keywords = "Arabic, Language, MEG, Prediction, Syntactic entropy, Visual M100",
author = "Suhail Matar and Liina Pylkk{\"a}nen and Alec Marantz",
year = "2019",
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language = "English (US)",
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AU - Pylkkänen, Liina

AU - Marantz, Alec

PY - 2019/12

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N2 - Though recent years have seen a growth in research on predictive processes in language comprehension, their scope and mechanisms remain partially elusive. While mechanisms involved in predicting specific words are relatively well understood, those underlying syntactic prediction are still unclear. In part, this is because of the difficulty in designing experiments that manipulate syntactic predictability while controlling other variables. In this MEG study, we achieved this with a manipulation of syntactic category predictability within fully well-formed expressions of Standard Arabic. Participants read sentences beginning with a subject-adjective context, in which the presence of at least one of two possible cues (gender-incongruity and/or an intervening relative pronoun) was sufficient for predicting a target word's syntactic category. Absence of both cues (i.e., congruent subject-adjective context with no relative pronoun) increased uncertainty about the target's syntactic category. Using source analysis, we compared activity evoked by targets with predictable and unpredictable categories in the occipital lobe. We found an interaction effect consistent with previous findings: in the primary visual cortex, an early evoked component (visual M100) is enhanced only when the syntactic category was unpredictable. We also compared responses to pre-target predictive and unpredictive contexts across five bilateral frontal and temporal regions. In the right-hemispheric frontal region, we found a temporal cluster (~230 ms after adjective onset), where unpredictive contexts elicited more activation than predictive contexts. By hypothesis elimination, we conclude that the most likely variable driving this effect is syntactic entropy. Our results show that predictive mechanisms recruited during reading also involve predicting upcoming syntactic categories, implicating at least two cortical regions: the left visual cortex and the right frontal cortex.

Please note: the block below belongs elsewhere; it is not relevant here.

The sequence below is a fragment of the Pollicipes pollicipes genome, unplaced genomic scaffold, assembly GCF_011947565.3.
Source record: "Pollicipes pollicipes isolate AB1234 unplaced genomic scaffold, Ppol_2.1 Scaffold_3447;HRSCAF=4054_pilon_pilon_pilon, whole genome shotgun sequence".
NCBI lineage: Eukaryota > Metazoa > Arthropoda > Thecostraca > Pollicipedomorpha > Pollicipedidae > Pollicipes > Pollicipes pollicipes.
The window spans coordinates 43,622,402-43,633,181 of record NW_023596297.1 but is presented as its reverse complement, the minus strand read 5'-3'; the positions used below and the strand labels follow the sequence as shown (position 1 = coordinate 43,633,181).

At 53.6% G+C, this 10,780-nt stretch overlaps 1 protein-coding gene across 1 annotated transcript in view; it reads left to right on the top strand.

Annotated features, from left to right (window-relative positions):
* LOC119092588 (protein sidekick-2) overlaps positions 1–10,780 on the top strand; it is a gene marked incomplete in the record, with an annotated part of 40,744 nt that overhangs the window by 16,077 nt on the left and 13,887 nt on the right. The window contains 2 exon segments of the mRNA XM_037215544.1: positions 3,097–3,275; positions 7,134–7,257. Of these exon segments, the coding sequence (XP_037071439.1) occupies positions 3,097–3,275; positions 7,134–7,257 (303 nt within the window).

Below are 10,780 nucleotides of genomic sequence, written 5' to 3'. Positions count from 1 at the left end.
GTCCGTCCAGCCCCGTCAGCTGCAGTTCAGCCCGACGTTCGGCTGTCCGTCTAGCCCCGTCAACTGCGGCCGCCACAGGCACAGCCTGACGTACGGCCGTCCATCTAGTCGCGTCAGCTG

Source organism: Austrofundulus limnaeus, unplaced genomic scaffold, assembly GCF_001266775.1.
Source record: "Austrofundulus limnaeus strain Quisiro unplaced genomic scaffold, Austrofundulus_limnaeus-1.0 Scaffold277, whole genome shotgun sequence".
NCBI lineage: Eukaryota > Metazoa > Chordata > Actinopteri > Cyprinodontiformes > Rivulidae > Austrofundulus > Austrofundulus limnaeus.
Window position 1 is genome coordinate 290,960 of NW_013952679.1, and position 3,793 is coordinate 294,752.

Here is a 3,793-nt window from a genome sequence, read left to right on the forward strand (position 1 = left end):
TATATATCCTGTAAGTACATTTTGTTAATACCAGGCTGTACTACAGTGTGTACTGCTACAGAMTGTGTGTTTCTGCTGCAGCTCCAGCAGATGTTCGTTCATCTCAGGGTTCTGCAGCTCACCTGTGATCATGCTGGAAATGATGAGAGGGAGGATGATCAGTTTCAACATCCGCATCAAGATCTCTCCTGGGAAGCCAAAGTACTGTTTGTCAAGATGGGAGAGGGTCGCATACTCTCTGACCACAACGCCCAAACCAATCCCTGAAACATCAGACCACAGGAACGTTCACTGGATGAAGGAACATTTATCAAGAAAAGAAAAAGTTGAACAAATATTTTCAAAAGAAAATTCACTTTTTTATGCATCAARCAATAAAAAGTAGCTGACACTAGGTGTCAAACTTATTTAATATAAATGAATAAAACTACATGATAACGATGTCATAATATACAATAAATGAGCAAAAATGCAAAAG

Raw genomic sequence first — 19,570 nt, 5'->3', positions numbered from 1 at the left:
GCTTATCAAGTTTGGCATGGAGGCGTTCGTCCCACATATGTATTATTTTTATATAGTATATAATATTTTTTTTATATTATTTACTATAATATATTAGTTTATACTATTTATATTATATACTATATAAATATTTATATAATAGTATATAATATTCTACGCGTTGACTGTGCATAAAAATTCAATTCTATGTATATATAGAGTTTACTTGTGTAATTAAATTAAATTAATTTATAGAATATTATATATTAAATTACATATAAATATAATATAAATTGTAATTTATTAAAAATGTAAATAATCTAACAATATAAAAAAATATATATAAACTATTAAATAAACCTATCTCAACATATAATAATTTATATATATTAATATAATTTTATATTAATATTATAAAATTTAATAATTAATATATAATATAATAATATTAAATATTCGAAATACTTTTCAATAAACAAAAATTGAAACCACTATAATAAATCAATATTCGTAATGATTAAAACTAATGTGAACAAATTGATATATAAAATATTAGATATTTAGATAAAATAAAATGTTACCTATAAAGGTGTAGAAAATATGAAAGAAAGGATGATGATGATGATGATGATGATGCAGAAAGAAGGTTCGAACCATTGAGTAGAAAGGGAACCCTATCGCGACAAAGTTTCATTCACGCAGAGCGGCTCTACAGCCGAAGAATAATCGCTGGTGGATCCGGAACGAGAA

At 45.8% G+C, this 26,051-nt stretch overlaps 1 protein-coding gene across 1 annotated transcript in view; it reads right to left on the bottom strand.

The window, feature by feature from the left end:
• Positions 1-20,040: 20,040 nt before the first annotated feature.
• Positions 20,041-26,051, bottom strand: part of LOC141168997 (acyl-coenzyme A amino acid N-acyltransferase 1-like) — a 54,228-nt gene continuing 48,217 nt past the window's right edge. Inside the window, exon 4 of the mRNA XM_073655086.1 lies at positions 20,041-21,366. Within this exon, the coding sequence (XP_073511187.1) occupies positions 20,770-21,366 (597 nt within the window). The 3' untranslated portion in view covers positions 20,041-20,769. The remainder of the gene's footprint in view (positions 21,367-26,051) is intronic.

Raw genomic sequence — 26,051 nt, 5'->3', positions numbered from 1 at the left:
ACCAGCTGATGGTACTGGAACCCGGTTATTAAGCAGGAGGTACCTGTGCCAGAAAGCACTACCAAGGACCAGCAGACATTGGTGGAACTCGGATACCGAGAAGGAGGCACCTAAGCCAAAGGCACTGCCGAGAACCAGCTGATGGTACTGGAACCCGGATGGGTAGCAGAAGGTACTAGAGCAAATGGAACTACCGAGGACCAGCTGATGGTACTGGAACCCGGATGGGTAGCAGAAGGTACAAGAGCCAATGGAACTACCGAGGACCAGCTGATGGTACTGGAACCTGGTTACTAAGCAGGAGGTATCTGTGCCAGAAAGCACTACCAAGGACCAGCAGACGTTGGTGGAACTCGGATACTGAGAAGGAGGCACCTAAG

AB - Though recent years have seen a growth in research on predictive processes in language comprehension, their scope and mechanisms remain partially elusive. While mechanisms involved in predicting specific words are relatively well understood, those underlying syntactic prediction are still unclear. In part, this is because of the difficulty in designing experiments that manipulate syntactic predictability while controlling other variables. In this MEG study, we achieved this with a manipulation of syntactic category predictability within fully well-formed expressions of Standard Arabic. Participants read sentences beginning with a subject-adjective context, in which the presence of at least one of two possible cues (gender-incongruity and/or an intervening relative pronoun) was sufficient for predicting a target word's syntactic category. Absence of both cues (i.e., congruent subject-adjective context with no relative pronoun) increased uncertainty about the target's syntactic category. Using source analysis, we compared activity evoked by targets with predictable and unpredictable categories in the occipital lobe. We found an interaction effect consistent with previous findings: in the primary visual cortex, an early evoked component (visual M100) is enhanced only when the syntactic category was unpredictable. We also compared responses to pre-target predictive and unpredictive contexts across five bilateral frontal and temporal regions. In the right-hemispheric frontal region, we found a temporal cluster (~230 ms after adjective onset), where unpredictive contexts elicited more activation than predictive contexts. By hypothesis elimination, we conclude that the most likely variable driving this effect is syntactic entropy. Our results show that predictive mechanisms recruited during reading also involve predicting upcoming syntactic categories, implicating at least two cortical regions: the left visual cortex and the right frontal cortex.